Trying to Cheer Up Edgar Allan Poe for The Umpteenth Time

Hello Dear Readers!  Sometimes we have to take time out from our busy schedules to help those less fortunate — happiness-wise.  And to that end, we are taking another crack at trying to cheer up the greatest weeping word-smith of them all,  Edgar Allan Poe. 

Edgar Allan Poe, America's most bummed out bard

Edgar Allan Poe, America’s most bummed-out bard

Hi Edgar!  Hey, you’re looking more rested today.  I hope that means you’ve been sleeping better and are not staying up til dreary midnight, weak, weary and whatnot?

You are not wrong to deem — That my days have been a dream.

Oh good so that means you’ve been catching up on  your sleep by taking some cat naps?  Good for you Edgar! You’re bound to feel more chipper when you’re rested!

All that we see or seem –  Is but a dream within a dream.

Well, I don’t know about that but, okay, I’m willing to consider that idea.  I just hope you’ve been getting outside too and not just sleeping on the couch all day.

I stand amid the roar of a surf-tormented shore.

Oh so you went to the beach and the tide was in!  Well that’s good.  A day at the beach can do wonders for a person’s mood!

And I hold within my hand — Grains of a golden sand–

Oh how nice!  Now you’re seeing the glass half full!  See, Edgar,  isn’t that more fun?

How few but how they creep — Through my fingers to the deep

While I weep — while I weep!

What? Wait a minute . . .  let me get this straight.  You’re saying you picked up a handful of sand and some grains slipped out of your hand and that made you cry?  Uh, and you call yourself a grown man?  I hope you kidding, Edgar.

O God!  Can I not grasp — Them with a tighter clasp?

Well, don’t be so down on yourself.   So what if you’re too uncoordinated to hold some sand in your hand without dropping it.  What difference does it make in the big scheme of things, I mean, really Edgar!

O God!  Can I not save One — From the pitiless wave?

There you go again, Edgar, focusing on what you can’t do instead of what you can!  Hey I know!  Why don’t you go rent a surf board and try surfing instead of trying to keep the sand from washing out to sea?  It would be way more fun, I guarantee!  Hey Edgar, did you notice how what I just said  rhymes?  What do you think of my poem?

Is all that we see or seem — But a dream within a dream?

Oh yeah right, don’t say anything about my poem, just go back to sleep . . . you big crybaby!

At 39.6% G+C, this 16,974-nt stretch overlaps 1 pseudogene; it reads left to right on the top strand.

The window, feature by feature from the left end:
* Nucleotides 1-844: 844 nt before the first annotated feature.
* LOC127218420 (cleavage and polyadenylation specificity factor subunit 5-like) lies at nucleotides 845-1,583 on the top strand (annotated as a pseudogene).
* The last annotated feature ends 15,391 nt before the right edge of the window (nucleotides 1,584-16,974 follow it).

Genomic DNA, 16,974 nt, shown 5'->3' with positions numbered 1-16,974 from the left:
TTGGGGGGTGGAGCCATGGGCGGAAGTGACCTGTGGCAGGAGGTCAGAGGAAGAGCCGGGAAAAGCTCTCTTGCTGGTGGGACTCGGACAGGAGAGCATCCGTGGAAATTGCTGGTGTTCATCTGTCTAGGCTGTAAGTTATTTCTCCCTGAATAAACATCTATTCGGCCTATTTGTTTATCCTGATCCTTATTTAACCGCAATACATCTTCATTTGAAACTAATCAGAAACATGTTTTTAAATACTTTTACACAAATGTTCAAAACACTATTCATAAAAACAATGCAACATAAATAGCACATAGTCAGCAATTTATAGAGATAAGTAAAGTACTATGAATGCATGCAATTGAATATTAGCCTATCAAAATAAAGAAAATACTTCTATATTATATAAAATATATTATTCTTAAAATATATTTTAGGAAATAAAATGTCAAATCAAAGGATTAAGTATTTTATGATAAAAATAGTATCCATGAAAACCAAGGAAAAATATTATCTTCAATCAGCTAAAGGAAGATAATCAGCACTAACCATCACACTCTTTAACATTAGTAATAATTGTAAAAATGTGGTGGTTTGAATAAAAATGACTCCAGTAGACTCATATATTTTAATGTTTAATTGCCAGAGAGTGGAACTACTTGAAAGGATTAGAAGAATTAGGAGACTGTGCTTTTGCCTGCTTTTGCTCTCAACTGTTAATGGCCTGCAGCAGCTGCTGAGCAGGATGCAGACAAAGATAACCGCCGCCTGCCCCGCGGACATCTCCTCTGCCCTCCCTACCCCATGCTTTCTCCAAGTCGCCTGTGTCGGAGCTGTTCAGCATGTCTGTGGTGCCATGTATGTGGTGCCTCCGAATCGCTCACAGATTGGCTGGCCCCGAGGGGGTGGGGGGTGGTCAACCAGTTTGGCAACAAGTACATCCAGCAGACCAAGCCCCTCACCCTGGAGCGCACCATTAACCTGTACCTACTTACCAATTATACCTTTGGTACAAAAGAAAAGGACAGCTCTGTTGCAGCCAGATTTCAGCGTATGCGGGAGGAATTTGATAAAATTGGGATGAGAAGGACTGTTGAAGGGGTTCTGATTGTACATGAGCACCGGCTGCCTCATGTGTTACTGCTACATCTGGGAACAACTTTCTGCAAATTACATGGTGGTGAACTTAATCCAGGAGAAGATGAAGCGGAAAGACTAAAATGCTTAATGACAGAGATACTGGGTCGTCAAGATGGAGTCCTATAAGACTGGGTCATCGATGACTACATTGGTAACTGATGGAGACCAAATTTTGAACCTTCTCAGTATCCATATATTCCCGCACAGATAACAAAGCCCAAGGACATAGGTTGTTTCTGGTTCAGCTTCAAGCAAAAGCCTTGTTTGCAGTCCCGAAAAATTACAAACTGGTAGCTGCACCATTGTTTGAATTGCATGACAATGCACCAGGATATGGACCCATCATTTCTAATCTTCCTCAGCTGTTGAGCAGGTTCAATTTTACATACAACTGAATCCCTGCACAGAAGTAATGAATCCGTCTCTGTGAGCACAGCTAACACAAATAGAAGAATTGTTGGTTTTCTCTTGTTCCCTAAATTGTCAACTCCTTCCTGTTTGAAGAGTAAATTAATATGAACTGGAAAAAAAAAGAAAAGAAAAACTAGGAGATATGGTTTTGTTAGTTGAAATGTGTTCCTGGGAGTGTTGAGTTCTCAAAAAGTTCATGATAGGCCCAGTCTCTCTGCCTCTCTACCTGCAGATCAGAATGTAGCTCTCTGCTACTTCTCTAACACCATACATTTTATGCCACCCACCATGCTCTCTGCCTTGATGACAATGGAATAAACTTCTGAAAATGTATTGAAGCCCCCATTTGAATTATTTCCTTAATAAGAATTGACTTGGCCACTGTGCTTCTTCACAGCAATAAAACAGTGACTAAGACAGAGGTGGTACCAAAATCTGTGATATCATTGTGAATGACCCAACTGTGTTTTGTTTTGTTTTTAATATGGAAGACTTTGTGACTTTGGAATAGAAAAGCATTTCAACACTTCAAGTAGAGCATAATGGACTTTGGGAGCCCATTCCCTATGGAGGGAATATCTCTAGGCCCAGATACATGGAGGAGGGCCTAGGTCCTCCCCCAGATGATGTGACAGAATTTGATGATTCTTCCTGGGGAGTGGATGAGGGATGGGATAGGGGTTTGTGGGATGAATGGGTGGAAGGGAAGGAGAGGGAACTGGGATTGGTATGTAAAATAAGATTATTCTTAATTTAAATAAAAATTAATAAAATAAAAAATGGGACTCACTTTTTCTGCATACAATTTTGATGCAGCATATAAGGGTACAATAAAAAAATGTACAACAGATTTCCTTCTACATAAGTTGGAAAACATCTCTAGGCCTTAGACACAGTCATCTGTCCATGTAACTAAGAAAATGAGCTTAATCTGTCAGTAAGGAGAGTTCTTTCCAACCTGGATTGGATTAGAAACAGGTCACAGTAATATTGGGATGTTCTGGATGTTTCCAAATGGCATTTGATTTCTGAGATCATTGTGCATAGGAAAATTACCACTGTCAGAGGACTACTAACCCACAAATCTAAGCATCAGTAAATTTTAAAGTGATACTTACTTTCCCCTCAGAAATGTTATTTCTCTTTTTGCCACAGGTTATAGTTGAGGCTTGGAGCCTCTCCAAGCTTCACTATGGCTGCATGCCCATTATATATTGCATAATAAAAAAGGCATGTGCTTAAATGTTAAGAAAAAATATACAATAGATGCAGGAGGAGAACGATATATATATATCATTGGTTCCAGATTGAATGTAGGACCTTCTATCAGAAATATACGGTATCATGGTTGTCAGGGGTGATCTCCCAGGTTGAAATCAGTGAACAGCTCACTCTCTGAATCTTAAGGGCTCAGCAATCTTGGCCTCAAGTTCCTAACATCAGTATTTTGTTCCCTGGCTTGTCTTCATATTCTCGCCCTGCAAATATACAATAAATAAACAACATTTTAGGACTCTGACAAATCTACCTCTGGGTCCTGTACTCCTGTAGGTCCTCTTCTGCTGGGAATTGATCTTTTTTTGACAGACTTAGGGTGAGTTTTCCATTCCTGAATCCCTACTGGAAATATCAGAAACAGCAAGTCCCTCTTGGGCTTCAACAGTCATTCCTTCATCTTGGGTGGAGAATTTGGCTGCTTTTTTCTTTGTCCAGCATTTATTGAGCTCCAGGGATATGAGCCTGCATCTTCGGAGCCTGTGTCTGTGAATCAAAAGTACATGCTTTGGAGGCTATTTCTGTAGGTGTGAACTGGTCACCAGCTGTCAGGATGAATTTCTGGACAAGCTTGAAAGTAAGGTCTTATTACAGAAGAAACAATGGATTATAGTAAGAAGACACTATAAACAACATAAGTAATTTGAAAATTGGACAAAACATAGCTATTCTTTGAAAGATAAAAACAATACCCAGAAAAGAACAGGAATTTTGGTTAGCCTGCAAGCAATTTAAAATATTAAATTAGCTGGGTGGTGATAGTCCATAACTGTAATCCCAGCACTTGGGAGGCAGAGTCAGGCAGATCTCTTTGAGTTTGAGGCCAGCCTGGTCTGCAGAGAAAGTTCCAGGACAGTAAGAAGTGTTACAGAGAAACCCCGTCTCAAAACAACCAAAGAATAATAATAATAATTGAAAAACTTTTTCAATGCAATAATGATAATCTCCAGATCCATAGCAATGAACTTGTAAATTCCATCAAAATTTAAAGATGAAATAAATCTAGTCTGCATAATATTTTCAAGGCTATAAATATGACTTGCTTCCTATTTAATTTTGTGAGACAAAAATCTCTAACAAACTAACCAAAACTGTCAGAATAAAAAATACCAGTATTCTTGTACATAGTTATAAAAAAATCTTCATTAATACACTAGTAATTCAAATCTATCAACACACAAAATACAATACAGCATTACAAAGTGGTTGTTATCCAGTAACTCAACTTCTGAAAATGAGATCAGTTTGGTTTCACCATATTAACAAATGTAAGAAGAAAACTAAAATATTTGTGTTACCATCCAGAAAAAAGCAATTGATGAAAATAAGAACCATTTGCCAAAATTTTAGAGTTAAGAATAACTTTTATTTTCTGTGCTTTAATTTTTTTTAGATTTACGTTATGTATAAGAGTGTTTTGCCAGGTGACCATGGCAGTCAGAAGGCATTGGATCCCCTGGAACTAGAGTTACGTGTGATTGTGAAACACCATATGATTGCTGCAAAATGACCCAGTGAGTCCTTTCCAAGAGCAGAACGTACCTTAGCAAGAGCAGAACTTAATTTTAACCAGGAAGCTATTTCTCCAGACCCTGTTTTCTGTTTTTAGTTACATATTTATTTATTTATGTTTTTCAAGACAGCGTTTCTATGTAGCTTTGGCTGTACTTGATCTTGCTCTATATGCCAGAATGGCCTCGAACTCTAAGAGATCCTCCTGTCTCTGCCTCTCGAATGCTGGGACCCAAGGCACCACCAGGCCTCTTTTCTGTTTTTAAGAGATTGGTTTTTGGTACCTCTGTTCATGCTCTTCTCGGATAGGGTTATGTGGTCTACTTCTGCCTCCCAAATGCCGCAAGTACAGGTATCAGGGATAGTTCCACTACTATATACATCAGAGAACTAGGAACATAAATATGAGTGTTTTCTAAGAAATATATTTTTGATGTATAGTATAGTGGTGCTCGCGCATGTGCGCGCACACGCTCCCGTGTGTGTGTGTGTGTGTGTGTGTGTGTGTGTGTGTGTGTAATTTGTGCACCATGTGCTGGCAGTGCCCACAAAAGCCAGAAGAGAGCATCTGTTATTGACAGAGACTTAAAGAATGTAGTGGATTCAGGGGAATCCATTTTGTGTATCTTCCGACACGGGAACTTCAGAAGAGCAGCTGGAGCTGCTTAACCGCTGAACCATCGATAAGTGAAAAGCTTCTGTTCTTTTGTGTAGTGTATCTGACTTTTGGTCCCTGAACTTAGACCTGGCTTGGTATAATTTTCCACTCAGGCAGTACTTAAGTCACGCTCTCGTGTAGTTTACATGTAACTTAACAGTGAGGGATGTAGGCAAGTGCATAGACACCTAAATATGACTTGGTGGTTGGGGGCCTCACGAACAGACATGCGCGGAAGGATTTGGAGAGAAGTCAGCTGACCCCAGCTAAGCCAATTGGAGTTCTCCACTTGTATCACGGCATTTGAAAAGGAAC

Well, it seems our attempts to cheer up Edgar have fallen on sleeping ears!  But don’t worry, Dear Readers, for we shall never give up on our ongoing effort to cheer up the world’s most pathetic paragraphist, Edgar Allan Poe.

Until next time . . . I love you

Another Attempt to Cheer up Edgar Allan Poe

Hello Dear Readers.  Sadly, it’s not always good times here at the blog.  Sometimes we have to take time out from our fun to try to cheer up America’s most celebrated crybaby creative writer,  Edgar Allan Poe.

 The Boo-hoo Boy, himself, Edgar Allen Poe

The Boo-hoo Boy, himself, Edgar Allen Poe

“It is impossible to say how first the idea entered my brain; but once conceived it haunted me day and night.”

Well,  don’t let this hurt your feelings Edgar, but your brain is freakishly large, so it probably catches a lot ideas, it’s casting a big net as it were.  But it doesn’t need to haunt you day and night, why don’t you go over to Nathaniel Hawthorn’s house and play Parcheesi. You had fun last time, didn’t you?

I loved the old man.  He had never wronged me.  He had never given me insult.  For his gold I had no desire.

Well, great!  It sounds like you and Nathaniel had a lot in common then, so what’s the problem?

I think it was his eye! yes, it was this! He had the eye of a vulture — a pale blue eye with a film over it.  Whenever it fell upon me, my blood ran cold.

Well now listen, Edgar, everybody has their little idiosyncrasies.  Look at you with the freakishly large brain.  I bet Nat didn’t hold that against you?  You’d be happier if you were less judgmental.

I made up my mind to take the life of the old man, thus rid myself of the eye forever . . .

Ha ha Edgar!  That’s the spirit!  A little joking goes a long way to brightening up one’s mood!

But you should have seen me.  You should have seen how wisely I proceeded — with what caution — with what foresight — with what dissimulation I went to work.

Ha ha Edgar!   Oh I’m so glad you’re finally learning how to be a bit more playful.   And what a straight face you’re keeping too!

I made up my mind to take the life of the old man, and thus rid myself of the eye forever  . . .

Ha ha ha!   I think you might have just stumbled upon your hidden comedian, Edgar!